CNN has obtained thousands of text messages exchanged between Mark Meadows and Donald Trump’s high-profile supporters, revealing never-before-seen conversations about the Jan. 6, 2021, attack on the U.S. Capitol and other efforts to stop Joe Biden from taking office.
Meadows, who served as White House chief of staff under Trump, provided the log of texts to the House committee investigating the insurrection in December, shortly before he stopped cooperating with the probe.
The committee has previously released some of those messages to the public, but CNN reported Monday that it had obtained the 2,319 messages that Meadows had turned over, all of which were sent and received between Election Day 2020 and Biden’s inauguration seven weeks later. Meadows declined to give the committee about 1,000 other text messages, the panel said in a court filing.
The cache of messages includes conversations between Meadows and several members of Trump’s inner circle, including his adult children, campaign officials, Cabinet members, top White House staff, more than 40 current and former Republican members of Congress, Fox News personalities, and organizers of the Jan. 6 event where Trump encouraged his supporters to rally at the Capitol.
Some off the most noteworthy exchanges were between Meadows and Rep. Marjorie Taylor Greene (R-Ga.). The Republican lawmaker is currently facing a legal challenge that could disqualify her from running for reelection because of her alleged role in the events of Jan. 6.
In a text to Meadows on Dec. 31, 2020, Greene asked for help organizing the congressional objection to Biden’s victory.
“Good morning Mark, I’m here in DC. We have to get organized for the 6th,” she wrote. “I would like to meet with Rudy Giuliani again. We didn’t get to speak with him long. Also anyone who can help. We are getting a lot of members on board. And we need to lay out the best case for each state.”
During the attack, Greene urged Meadows to make Trump disavow what was happening, writing: “Mark I was just told there is an active shooter on the first floor of the Capitol Please tell the President to calm people This isn’t the way to solve anything.”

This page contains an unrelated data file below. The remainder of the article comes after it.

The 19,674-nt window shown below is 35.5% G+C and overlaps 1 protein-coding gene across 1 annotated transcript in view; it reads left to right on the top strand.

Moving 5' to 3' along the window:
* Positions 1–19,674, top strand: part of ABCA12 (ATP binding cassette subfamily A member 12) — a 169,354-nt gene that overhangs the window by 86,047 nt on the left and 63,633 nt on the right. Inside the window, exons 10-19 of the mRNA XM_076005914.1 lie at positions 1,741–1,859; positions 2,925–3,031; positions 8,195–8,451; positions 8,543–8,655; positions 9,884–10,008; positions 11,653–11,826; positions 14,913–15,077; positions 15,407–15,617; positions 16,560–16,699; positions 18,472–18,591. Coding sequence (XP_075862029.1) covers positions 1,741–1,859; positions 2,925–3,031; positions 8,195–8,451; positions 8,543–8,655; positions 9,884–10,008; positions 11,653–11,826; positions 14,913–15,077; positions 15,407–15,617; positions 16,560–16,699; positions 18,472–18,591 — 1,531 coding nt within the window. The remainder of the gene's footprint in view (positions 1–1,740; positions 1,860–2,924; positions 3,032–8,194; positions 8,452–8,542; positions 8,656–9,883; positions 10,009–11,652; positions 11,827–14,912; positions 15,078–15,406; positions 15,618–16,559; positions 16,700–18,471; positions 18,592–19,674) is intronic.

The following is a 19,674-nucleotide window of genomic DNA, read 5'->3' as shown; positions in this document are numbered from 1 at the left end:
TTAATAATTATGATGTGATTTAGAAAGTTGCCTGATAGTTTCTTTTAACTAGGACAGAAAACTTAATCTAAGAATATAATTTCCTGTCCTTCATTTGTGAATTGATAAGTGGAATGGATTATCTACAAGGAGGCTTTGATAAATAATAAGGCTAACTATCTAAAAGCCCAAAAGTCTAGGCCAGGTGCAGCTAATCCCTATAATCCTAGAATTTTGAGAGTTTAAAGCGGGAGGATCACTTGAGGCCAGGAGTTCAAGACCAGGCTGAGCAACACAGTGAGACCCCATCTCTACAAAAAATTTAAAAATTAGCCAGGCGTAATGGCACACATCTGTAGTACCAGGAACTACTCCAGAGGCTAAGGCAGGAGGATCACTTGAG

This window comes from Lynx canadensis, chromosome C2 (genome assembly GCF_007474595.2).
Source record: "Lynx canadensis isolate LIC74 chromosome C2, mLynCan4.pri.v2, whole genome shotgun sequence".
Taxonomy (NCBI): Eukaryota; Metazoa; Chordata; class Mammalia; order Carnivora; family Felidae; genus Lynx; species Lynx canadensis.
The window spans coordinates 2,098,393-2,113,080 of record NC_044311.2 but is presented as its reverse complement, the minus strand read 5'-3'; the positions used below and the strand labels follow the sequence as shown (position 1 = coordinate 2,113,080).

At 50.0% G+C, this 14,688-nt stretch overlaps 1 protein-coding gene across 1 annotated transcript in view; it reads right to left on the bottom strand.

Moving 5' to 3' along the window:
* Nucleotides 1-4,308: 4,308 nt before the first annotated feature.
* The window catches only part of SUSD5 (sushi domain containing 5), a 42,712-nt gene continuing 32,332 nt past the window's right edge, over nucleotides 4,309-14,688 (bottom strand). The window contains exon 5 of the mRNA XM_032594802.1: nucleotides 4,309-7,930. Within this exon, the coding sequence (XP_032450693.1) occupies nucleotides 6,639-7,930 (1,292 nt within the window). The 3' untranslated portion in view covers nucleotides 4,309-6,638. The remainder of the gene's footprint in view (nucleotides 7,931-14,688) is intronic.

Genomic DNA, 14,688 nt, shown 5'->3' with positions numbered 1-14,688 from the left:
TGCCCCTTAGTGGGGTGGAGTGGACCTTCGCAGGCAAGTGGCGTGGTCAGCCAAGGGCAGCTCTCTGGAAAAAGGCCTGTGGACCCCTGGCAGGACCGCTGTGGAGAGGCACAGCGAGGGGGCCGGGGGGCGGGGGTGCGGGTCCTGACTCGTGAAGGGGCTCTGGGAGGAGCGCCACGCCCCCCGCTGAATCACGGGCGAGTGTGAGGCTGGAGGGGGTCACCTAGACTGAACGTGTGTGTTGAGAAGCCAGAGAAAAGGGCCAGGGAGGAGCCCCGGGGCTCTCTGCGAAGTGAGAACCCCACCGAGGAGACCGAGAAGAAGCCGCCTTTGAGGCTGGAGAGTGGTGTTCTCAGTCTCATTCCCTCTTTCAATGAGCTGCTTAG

Several other Republican lawmakers sent similar pleas, despite publicly downplaying Trump’s responsibility for the attack in its aftermath.
Greene texted Meadows again later that day, claiming far-left activists were masquerading as Trump voters.
“Mark we don’t think these attackers are our people. We think they are Antifa. Dressed like Trump supporters,” she wrote.
Investigations into the attack over the past year have found that the rioters were, in fact, Trump supporters.
Trump campaign spokesperson Jason Miller appeared to push Meadows to have the president perpetuate the idea that his supporters were not behind the riot, according the texts CNN obtained.
“Call me crazy, but ideas for two tweets from POTUS: 1) Bad apples, likely ANTIFA or other crazed leftists, infiltrated today s (sic) peaceful protest over the fraudulent vote count. Violence is never acceptable! MAGA supporters embrace our police and the rule of law and should leave the Capitol now! 2) The fake news media who encouraged this summer s violent and radical riots are now trying to blame peaceful and innocent MAGA supporters for violent actions. This isn’t who we are! Our people should head home and let the criminals suffer the consequences!”
In the final days leading up to Biden’s inauguration, Greene urged Meadows to to look into Trump declaring martial law, wherein military authority would take over civilian rule.
“In our private chat with only Members, several are saying the only way to save our Republic is for Trump to call for Marshall (sic) law,” she wrote. “I don’t know on those things. I just wanted you to tell him. They stole this election. We all know. They will destroy our country next. Please tell him to declassify as much as possible so we can go after Biden and anyone else!”
Meadows also frequently texted with Fox News host Sean Hannity, CNN reported. In one conversation, Hannity appears to ask Meadows how he could help improve Trump’s election results.
“NC gonna be ok?” Hannity wrote, referring to the swing state North Carolina. Meadows replied that Hannity should remind his viewers that “every vote matters,” to which Hannity responded: “Yes sir.” Meadows added that the Trump campaign needed a push for votes in North Carolina, Pennsylvania, Arizona and Nevada.